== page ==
Through my research on innovation, pricing, and quality, my goal is to drive positive change in health care. I was the lead author of two articles that became law. 

Priority review vouchers

I was the lead author of a 2006 article proposing the priority review voucher program to encourage innovation for neglected diseases (Ridley et al. 2006). Thanks to collaboration with US Senators, the law was enacted in 2007. The FDA has awarded more than 60 vouchers and vouchers sell for about $100 million each, so we created a multi-billion dollar market and encouraged new life-saving drugs. For more information about the program, please visit the voucher page.

Pharmaceutical shortages and quality

We document that low and inflexible prices are associated with shortages (Ridley et al 2015; Yurkoglu et al 2017). Shortages could be rarer if prices for the oldest drugs and vaccines were higher and more flexible. Alternatively, we can accept occasional shortages and mitigate the harm through rationing, which was a successful strategy with the Hib vaccine (Liebman et al 2023). We also examine efforts to ensure drug quality by regulators (Cuddy et al 2023) and businesses (Ridley et al 2006).

Prices

Government policies play a pivotal role in shaping drug launch prices and price changes. We delved into the relationship between Medicare reimbursement and drug launch prices (Ridley and Lee 2020), as well as the regulation of price increases (Ridley and Zhang 2017). We also proposed a simple tool for forecasting market share in the US pharmaceutical market (Régnier and Ridley 2015).

Innovation

There are many mechanisms available to government agencies seeking to promote drug development for otherwise neglected diseases. One mechanism is a prize such as the aforementioned priority review vouchers (Ridley et al 2006). Another mechanism is direct funding of research by government agencies. However, we show that across countries, some governments free ride, diverting funds to other diseases and purposes (Kyle et al 2017). Another mechanism is a transferable exclusivity voucher in which a drug developer is rewarded with longer market exclusivity for a different drug. However, exclusivity delays generic entry and thus delays savings. We show that if governments and insurers pay almost all of the costs of the most expensive drugs, though, then exclusivity vouchers are not so different from direct government funding (Boyer et al 2022).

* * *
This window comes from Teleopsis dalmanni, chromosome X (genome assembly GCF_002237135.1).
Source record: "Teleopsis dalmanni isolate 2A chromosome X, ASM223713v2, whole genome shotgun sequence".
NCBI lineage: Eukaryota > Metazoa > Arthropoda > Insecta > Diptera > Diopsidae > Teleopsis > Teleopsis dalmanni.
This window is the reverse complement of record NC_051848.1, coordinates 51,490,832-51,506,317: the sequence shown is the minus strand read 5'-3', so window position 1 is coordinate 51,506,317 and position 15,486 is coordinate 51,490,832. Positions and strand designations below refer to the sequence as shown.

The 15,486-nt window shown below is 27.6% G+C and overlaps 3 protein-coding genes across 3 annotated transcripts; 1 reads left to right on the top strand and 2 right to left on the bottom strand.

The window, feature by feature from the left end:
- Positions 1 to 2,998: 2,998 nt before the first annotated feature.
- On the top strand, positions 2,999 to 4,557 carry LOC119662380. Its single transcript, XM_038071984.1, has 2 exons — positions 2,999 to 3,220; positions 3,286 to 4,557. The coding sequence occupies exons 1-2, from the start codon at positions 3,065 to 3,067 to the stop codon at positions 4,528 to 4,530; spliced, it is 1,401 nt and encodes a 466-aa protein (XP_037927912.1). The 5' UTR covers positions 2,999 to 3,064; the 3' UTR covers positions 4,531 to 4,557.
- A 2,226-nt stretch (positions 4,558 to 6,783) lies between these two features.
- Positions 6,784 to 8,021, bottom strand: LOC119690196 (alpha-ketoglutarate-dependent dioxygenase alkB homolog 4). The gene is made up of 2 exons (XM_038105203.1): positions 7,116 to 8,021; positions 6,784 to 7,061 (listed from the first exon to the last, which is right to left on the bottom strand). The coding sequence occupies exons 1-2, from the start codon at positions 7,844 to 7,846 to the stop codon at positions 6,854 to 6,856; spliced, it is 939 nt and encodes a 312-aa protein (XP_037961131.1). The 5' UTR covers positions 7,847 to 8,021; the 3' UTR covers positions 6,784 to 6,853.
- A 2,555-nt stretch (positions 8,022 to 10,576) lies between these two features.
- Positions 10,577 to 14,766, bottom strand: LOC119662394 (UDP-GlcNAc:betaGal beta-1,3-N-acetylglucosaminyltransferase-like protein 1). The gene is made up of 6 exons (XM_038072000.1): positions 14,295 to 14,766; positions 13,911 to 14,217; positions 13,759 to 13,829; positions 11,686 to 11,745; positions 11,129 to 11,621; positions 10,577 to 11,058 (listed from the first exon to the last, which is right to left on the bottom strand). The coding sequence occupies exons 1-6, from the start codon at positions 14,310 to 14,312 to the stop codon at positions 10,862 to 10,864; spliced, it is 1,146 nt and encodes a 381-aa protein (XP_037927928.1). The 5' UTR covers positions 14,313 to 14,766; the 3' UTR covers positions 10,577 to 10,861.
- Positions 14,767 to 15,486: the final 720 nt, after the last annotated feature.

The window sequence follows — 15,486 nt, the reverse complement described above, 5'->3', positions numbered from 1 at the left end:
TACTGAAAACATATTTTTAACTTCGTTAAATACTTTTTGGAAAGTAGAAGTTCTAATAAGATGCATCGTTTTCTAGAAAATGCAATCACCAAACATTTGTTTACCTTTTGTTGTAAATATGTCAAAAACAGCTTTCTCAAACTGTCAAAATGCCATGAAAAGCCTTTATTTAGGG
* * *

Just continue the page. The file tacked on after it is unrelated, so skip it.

Vector expedited review vouchers

Building on the success of the priority review voucher, we proposed vector expedited review vouchers (Ridley et al 2017). Our proposal became law in 2022. The aim of the program is to encourage innovation for the products that stop disease-carrying vectors, like mosquitos. Under the program, the maker of a pesticide to treat bed nets receives a voucher for faster regulatory review at the US Environmental Protection Agency for a different product.

Location

When businesses cluster, they engage in more intense price competition. So why cluster? We show that followers cluster near leaders to i) free ride on the demand information of the market leader (Ridley 2008), ii) because they can differentiate their products and mitigate price competition (Picone et al 2009), and iii) because zoning forces clustering (Ridley et al).

For more information, see my Google Scholar page.